What can you say about the relationship between father and son on the show?
It’s very interesting. Peter plays a very strong character and he’s also high ranking. Some of the backstory that I’m getting is Mike Dodds has grown up in this police family and he’s sort of had to live up to his father’s expectations. Which means two things: you’re either going to rebel against it or you’re going to be Sgt. Mike Dodds and really try to honor that part of the family. So as Mike Dodds, I’m doing the best that I can to dot all my i’s, cross all my t’s and get the job done. That’s good if you’re a police officer working in anti-crime, where I came from, but to come into SVU, it’s a whole different territory of investigation. It’s very personal, it’s very emotional and the cases are not always what they seem. I think Mike Dodds is struggling with that, but also struggling with the fact that he’s joining the squad as a sergeant, he’s coming in as a higher ranking than most of the detectives there and just under Lt. Benson. His father is shoving him into this job, and Mike is stepping up to the plate. One of the lines from the first episode is, “sink or swim,” and I choose to swim.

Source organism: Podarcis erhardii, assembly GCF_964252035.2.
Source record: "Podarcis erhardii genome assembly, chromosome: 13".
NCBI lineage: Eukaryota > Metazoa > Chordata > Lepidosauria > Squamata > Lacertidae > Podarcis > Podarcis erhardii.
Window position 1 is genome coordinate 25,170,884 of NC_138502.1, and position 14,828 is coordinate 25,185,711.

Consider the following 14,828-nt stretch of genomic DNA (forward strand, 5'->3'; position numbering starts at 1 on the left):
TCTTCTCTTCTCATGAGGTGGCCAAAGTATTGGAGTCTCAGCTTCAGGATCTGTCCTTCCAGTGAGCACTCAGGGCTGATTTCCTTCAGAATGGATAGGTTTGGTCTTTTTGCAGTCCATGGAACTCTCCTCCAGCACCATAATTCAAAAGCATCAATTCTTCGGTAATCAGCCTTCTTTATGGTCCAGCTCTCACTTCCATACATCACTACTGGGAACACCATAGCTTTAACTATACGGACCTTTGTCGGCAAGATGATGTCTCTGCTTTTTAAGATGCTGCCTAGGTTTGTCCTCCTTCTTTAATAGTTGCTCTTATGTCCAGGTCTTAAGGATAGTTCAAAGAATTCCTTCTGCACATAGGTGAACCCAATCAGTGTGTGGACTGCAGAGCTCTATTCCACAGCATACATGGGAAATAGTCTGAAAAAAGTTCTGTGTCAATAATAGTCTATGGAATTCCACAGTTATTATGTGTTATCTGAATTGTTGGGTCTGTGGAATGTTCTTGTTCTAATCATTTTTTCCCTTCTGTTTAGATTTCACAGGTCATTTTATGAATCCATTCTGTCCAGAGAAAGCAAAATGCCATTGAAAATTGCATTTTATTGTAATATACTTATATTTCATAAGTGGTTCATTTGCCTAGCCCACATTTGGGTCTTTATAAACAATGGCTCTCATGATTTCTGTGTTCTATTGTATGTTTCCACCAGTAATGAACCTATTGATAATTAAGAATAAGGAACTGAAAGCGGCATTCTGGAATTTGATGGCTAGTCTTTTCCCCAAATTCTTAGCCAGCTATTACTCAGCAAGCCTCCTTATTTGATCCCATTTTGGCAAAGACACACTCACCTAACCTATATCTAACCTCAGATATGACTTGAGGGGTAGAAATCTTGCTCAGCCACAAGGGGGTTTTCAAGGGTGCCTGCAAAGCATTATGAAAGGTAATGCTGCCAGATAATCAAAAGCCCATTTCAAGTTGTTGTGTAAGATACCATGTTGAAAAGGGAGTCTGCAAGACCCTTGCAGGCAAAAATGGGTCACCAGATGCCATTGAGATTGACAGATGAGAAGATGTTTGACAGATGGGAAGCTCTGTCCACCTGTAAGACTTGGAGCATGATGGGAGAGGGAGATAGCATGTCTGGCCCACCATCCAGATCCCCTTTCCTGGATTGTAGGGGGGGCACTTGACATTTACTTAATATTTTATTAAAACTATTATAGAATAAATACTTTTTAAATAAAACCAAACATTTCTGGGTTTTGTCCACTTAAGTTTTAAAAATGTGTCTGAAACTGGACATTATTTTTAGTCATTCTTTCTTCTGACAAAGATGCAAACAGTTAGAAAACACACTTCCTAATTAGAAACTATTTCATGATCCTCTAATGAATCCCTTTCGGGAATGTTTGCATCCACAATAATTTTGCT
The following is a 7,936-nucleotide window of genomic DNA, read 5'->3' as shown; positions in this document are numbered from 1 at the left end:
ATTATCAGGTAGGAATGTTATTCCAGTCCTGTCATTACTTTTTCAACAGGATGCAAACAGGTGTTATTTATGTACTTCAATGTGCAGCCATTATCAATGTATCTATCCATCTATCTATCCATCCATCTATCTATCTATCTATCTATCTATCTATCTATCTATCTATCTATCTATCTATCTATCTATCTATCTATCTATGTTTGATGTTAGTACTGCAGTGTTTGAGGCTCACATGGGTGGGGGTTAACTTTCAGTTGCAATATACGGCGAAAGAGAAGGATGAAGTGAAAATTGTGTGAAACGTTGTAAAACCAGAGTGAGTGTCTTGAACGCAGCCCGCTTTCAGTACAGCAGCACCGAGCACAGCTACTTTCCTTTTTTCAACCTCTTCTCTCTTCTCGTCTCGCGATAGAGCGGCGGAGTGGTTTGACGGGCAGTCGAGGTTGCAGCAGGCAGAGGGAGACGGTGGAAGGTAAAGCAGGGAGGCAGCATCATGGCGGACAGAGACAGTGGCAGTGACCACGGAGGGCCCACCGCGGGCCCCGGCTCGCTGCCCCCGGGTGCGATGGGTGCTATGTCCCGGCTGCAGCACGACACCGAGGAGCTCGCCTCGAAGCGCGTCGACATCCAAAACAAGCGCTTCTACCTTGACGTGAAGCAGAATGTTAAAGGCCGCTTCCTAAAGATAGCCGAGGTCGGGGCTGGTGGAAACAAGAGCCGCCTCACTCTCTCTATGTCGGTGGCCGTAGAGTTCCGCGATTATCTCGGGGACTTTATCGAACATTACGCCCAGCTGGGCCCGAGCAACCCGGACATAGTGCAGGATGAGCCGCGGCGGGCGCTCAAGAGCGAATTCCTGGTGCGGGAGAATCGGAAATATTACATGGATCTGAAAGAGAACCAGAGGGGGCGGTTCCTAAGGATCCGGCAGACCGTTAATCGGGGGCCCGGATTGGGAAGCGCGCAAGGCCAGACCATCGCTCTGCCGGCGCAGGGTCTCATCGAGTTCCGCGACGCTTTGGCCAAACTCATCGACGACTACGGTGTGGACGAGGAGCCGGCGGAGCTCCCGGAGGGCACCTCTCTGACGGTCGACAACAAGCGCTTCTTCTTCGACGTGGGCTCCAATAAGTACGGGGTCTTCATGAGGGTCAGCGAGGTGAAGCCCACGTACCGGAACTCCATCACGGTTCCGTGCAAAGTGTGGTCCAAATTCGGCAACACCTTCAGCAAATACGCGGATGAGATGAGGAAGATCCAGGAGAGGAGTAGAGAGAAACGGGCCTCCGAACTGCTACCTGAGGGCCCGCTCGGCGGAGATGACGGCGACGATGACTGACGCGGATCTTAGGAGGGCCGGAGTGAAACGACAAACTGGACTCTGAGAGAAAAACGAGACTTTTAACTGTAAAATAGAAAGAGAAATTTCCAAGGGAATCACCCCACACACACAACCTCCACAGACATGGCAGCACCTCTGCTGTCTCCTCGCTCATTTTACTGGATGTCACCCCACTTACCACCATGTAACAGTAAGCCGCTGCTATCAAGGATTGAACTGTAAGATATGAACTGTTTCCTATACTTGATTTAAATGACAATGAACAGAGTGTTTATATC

The SVU squad is a very small and tight-knit team. How does your character navigate that and what kind of introduction does he make?